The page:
NIH features forensic exhibit
Now this is a library exhibit. From The Washington Post:
"Visible Proofs" runs through Feb. 16, 2008, at the National Library of Medicine, located on the Rockville Pike campus of the National Institutes of Health (NIH). The exhibit opens Thursday with the cutting of a crime-scene tape at 11:30 a.m. At 6 p.m. the library will show "The Adventures of Sherlock Holmes" (1939), one of four forensics-focused films being shown in conjunction with the exhibit. The others, to be shown subsequent Thursdays at 6 p.m. through April 6, are "Mystery Street" (1950), "Citizen X" (1995) and "Sleepy Hollow" (1999). The showings will be preceded by talks by historians, film critics or NIH scientists, and followed by moderated discussions.The official site for the exhibit is here.
We, the living, instinctively recoil in the presence of death. Whether the deceased is a beloved, a friend, or a stranger, the shock of death's finality registers. When a life is unexpectedly extinguished, we need answers and seek the cause. Today, this need is addressed in police investigations, laboratories, courtrooms, and all of the venues in which scientific medicine interacts with the law—the field of forensics. Visible Proofs is about the history of forensic medicine. Over the centuries, physicians, surgeons, and other professionals have struggled to develop scientific methods that translate views of bodies and body parts into "visible proofs" that can persuade judges, juries, and the public. At times, the power of forensics has been exceeded by the difficulty of the questions it seeks to answer. But at best, its visible proofs testify on behalf of the victims of violent crime and against the guilty—and console and inspire and amaze us.Love this quote on the site:
"You are not to expect visible proofs in a work of darkness. You are to collect the truth from circumstances, and little collateral facts, which taken singly afford no proof, yet put together, so tally with, and confirm each other, that they are as strong and convincing evidence, as facts that appear in the broad face of the day." —Judge Francis Buller, to the jury, Donnellan case, March 1781Lots of great features on forensic science today and in the past at the online exhibit. Take this for example:
This sensational pamphlet, on the murder of Sir James Standsfield by his son Philip, reports that investigators in the case used a forensic test, based on the ancient belief that the corpse of a victim will bleed if touched by the murderer. After the surgeons had conducted the autopsy, they concluded that James Standsfield had been murdered, and sewed up his wounds. Philip Standsfield was then made to lift his father's body. The pamphlet states that blood from the fatal wound "sprung out upon Philip Standsfield's Hand," which was taken as a sign (from "the finger of God") that he was guilty—corroborating the considerable amount of circumstantial evidence which already weighed against him. Philip Standsfield was found guilty and hanged in the Edinburgh market square from a gibbet. As further punishment for the heinous crime of patricide (which was legally defined as "treason"), his tongue was cut out and burned on a scaffold, his right hand was cut off, and his body hung up in chains, all for public viewing. Scholars believe that the Standsfield case was perhaps the last in Scottish law to use the bleeding corpse test. "In a secret Murther, if the dead carkasse be at any time thereafter handled by the Murtherer, it will gush out of blood; as if the blood were crying to Heaven for revenge of the Murtherer." —Dæmonologie , King James VI, Scotland (James I of England)Some of the images are rather gruesome -- so be warned. I'm glad to see the work of Frances Glessner Lee is included in the exhibit. I had the chance to see her eerie dollhouses of murder years ago. Don't miss the gallery for her incredibly detailed miniatures of crime scenes.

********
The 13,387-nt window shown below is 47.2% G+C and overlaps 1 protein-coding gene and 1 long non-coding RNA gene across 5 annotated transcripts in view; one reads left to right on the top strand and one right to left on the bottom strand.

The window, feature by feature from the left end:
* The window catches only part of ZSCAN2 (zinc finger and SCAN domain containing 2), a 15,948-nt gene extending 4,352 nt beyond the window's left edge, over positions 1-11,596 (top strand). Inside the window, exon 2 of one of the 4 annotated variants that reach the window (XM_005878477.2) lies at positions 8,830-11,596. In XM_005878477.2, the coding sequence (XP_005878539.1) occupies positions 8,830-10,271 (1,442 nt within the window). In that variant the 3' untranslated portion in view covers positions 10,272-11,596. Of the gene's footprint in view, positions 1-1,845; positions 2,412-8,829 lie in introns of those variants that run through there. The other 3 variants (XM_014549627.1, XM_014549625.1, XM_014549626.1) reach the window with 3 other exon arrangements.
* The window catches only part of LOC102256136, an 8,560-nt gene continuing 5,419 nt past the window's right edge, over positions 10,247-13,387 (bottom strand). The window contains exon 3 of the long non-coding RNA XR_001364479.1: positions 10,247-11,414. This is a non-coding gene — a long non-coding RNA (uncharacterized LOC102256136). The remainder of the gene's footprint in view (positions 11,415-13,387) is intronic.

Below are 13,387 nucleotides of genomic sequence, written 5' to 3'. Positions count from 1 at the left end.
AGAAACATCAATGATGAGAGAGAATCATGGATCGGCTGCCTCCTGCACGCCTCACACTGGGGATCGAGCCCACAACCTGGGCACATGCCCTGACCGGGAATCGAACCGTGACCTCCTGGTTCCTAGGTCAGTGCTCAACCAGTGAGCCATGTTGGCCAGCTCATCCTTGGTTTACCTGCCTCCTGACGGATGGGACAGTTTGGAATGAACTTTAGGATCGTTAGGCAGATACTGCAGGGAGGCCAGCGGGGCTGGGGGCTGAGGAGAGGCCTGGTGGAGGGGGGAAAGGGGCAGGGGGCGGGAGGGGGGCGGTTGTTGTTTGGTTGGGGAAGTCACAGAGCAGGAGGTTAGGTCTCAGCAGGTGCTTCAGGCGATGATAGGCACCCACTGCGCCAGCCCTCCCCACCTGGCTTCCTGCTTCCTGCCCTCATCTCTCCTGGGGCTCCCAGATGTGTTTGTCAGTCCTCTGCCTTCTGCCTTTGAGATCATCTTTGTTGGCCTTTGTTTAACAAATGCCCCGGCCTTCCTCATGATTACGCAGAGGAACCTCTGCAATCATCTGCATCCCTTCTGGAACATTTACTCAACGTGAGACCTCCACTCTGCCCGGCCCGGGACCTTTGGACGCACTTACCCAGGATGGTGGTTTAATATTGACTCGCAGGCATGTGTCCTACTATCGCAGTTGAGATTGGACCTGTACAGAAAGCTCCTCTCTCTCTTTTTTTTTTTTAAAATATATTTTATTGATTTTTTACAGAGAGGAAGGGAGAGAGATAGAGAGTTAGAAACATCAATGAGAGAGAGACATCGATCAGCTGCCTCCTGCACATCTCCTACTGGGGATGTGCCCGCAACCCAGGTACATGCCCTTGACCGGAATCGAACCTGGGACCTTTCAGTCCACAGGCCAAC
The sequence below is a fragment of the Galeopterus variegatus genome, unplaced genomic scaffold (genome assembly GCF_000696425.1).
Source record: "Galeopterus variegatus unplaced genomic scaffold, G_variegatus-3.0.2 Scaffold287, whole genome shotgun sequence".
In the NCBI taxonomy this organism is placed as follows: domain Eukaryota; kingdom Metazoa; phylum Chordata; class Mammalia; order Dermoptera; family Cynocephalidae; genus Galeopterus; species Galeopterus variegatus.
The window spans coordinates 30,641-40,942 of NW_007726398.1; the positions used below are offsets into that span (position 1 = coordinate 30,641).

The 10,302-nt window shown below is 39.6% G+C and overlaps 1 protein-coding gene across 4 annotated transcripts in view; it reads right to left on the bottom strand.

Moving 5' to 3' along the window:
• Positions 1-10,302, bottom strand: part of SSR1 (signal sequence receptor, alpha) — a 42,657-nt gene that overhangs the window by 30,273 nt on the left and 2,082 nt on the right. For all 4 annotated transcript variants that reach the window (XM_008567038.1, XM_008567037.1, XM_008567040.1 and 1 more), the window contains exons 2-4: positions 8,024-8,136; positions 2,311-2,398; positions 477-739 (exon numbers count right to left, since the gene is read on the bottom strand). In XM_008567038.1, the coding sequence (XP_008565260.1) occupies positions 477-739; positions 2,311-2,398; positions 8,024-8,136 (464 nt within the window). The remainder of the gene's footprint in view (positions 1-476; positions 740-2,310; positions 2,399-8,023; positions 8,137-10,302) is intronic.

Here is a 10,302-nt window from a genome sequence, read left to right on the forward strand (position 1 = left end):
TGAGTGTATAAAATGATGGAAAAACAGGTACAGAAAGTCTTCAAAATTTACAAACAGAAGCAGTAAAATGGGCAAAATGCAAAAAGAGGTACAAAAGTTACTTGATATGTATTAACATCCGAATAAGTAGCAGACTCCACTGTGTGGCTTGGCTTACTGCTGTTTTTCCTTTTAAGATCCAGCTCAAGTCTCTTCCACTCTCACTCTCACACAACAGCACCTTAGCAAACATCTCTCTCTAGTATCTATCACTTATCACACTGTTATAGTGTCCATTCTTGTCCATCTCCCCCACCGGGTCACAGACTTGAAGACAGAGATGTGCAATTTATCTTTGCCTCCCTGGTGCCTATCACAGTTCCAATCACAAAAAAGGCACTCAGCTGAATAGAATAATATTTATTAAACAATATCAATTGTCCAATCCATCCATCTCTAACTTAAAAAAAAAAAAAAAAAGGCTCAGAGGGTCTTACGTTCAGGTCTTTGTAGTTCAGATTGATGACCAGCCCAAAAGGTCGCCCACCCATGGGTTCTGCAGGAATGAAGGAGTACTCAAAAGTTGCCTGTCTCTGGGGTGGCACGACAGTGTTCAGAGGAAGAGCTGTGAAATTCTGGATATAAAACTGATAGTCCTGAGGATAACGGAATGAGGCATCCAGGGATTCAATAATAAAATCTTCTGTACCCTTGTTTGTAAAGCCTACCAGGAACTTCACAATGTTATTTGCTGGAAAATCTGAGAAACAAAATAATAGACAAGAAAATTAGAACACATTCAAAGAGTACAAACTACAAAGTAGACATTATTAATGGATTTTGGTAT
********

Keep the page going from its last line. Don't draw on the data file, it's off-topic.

In 1943, Mrs. Lee was appointed captain in the New Hampshire State Police, the first woman in the United States to hold such a position. Around the same time, she began work on the Nutshell Studies of Unexplained Death—a series of eighteen miniature crime-scene dioramas for student analysis. The Nutshells allowed Mrs. Lee to combine her lifelong love of dolls, dollhouses, and models with her passion for forensic medicine. She originally presented them to the Harvard Department of Legal Medicine; later they came into the possession of the Maryland Chief Medical Examiner's Office. Erle Stanley Gardner, the writer best known for creating the Perry Mason mysteries, and Mrs. Lee's close friend, wrote that "A person studying these models can learn more about circumstantial evidence in an hour than he could learn in months of abstract study."